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8 definitions found
 for soul
From The Collaborative International Dictionary of English v.0.48 :

  Soul \Soul\ (s[=o]l), a.
     Sole. [Obs.] --Chaucer.
     [1913 Webster]

From The Collaborative International Dictionary of English v.0.48 :

  Soul \Soul\, v. i. [F. so[^u]ler to satiate. See Soil to
     To afford suitable sustenance. [Obs.] --Warner.
     [1913 Webster]

From The Collaborative International Dictionary of English v.0.48 :

  Soul \Soul\, n. [OE. soule, saule, AS. s[=a]wel, s[=a]wl; akin
     to OFries. s?le, OS. s?ola, D. ziel, G. seele, OHG. s?la,
     s?ula, Icel. s[=a]la, Sw. sj[aum]l, Dan. siael, Goth.
     saiwala; of uncertain origin, perhaps akin to L. saeculum a
     lifetime, age (cf. Secular.)]
     1. The spiritual, rational, and immortal part in man; that
        part of man which enables him to think, and which renders
        him a subject of moral government; -- sometimes, in
        distinction from the higher nature, or spirit, of man, the
        so-called animal soul, that is, the seat of life, the
        sensitive affections and phantasy, exclusive of the
        voluntary and rational powers; -- sometimes, in
        distinction from the mind, the moral and emotional part of
        man's nature, the seat of feeling, in distinction from
        intellect; -- sometimes, the intellect only; the
        understanding; the seat of knowledge, as distinguished
        from feeling. In a more general sense, "an animating,
        separable, surviving entity, the vehicle of individual
        personal existence." --Tylor.
        [1913 Webster]
              The eyes of our souls only then begin to see, when
              our bodily eyes are closing.          --Law.
        [1913 Webster]
     2. The seat of real life or vitality; the source of action;
        the animating or essential part. "The hidden soul of
        harmony." --Milton.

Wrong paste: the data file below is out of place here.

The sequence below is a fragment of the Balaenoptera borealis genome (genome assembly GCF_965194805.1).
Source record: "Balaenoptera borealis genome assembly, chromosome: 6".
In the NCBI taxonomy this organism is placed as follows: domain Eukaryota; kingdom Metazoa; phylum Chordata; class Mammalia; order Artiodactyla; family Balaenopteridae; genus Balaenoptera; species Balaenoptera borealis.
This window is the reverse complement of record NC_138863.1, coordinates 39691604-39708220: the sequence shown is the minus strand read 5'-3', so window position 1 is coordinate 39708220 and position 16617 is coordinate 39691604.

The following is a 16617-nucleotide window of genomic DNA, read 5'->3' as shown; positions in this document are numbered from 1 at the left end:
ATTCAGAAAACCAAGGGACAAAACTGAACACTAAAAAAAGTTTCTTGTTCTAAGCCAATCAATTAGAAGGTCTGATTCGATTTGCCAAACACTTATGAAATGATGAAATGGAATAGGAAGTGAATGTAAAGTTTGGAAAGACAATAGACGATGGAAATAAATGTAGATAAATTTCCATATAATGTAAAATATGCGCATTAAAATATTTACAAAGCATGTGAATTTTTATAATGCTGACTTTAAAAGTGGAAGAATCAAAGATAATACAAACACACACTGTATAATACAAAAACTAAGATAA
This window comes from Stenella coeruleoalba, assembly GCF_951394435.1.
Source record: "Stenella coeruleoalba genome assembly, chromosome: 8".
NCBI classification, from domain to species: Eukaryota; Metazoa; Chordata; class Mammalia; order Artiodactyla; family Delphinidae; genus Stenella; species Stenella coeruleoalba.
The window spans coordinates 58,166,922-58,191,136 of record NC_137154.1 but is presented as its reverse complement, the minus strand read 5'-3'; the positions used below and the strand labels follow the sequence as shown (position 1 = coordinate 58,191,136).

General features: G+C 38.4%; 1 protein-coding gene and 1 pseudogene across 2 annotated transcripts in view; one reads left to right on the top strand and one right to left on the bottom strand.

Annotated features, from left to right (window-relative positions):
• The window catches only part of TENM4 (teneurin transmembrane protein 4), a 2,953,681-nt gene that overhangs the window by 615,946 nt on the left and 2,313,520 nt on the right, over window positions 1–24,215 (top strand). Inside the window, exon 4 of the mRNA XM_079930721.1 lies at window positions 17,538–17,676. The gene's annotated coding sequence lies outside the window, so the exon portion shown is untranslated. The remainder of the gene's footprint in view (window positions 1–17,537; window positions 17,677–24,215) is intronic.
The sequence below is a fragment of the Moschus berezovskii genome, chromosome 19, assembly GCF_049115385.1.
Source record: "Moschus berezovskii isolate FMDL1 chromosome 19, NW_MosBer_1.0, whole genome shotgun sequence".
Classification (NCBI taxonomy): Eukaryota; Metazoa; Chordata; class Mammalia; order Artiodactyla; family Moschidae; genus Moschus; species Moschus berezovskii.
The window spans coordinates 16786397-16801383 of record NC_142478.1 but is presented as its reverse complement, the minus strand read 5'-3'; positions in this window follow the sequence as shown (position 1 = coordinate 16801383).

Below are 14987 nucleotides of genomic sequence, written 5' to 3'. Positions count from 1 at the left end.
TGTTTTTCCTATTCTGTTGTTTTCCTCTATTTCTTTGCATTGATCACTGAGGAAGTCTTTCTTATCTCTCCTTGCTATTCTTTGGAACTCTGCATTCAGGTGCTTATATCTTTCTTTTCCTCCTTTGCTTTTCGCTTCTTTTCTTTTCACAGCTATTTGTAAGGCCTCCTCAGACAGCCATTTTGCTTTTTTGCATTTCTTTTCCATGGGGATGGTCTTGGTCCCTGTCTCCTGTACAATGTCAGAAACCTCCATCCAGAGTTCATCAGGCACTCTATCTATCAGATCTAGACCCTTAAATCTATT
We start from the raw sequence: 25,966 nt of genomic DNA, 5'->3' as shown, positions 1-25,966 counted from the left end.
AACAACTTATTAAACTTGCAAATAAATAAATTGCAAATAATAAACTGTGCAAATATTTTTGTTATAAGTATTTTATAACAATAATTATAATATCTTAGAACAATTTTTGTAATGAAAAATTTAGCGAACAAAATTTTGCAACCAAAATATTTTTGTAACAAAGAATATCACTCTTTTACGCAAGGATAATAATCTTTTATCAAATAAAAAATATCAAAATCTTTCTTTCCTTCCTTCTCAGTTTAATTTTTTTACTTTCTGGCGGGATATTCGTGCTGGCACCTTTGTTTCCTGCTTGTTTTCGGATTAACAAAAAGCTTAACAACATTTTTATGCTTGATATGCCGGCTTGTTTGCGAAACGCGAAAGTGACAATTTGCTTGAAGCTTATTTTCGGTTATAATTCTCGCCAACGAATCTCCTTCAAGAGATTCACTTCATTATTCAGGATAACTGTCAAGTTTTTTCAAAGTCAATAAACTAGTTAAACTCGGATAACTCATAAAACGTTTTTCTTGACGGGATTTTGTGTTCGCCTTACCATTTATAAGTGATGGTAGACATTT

[1913 Webster]
              Thou sun, of this great world both eye and soul.
        [1913 Webster]
     3. The leader; the inspirer; the moving spirit; the heart;
        as, the soul of an enterprise; an able general is the soul
        of his army.
        [1913 Webster]
              He is the very soul of bounty!        --Shak.
        [1913 Webster]
     4. Energy; courage; spirit; fervor; affection, or any other
        noble manifestation of the heart or moral nature; inherent
        power or goodness.
        [1913 Webster]
              That he wants algebra he must confess;
              But not a soul to give our arms success. --Young.
        [1913 Webster]
     5. A human being; a person; -- a familiar appellation,
        usually with a qualifying epithet; as, poor soul.
        [1913 Webster]
              As cold waters to a thirsty soul, so is good news
              from a far country.                   --Prov. xxv.
        [1913 Webster]
              God forbid so many simple souls
              Should perish by the sword!           --Shak.
        [1913 Webster]
              Now mistress Gilpin (careful soul).   --Cowper.
        [1913 Webster]
     6. A pure or disembodied spirit.
        [1913 Webster]
              That to his only Son . . . every soul in heaven
              Shall bend the knee.                  --Milton.
        [1913 Webster]
     7. A perceived shared community and awareness among
     8. Soul music.
     Note: Soul is used in the formation of numerous compounds,
           most of which are of obvious signification; as,
           soul-betraying, soul-consuming, soul-destroying,
           soul-distracting, soul-enfeebling, soul-exalting,